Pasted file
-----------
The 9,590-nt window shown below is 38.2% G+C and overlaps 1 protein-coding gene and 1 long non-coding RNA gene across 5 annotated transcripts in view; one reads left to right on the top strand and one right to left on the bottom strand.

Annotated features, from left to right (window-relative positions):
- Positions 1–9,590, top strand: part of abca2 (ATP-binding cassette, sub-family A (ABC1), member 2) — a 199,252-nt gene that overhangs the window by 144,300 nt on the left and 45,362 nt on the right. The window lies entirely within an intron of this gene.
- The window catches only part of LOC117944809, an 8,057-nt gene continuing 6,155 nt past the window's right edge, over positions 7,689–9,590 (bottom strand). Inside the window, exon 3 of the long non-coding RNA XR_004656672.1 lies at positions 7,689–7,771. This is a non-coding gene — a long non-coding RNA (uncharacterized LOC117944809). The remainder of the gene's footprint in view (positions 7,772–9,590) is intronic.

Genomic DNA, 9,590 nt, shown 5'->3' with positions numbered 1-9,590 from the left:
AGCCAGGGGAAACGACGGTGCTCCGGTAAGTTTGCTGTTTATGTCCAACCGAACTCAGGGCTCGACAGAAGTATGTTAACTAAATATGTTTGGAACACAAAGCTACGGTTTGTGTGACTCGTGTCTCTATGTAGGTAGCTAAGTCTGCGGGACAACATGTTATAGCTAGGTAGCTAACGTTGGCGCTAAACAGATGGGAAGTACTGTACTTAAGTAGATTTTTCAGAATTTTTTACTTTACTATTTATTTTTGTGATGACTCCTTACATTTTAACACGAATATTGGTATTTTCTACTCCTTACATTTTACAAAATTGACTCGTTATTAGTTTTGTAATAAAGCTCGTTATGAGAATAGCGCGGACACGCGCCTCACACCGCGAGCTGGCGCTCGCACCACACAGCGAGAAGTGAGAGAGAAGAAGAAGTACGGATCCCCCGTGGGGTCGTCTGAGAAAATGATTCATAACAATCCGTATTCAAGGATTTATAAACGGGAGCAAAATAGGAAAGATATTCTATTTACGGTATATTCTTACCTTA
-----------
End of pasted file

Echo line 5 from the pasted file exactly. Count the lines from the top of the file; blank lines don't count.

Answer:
Genomic DNA, 9,590 nt, shown 5'->3' with positions numbered 1-9,590 from the left: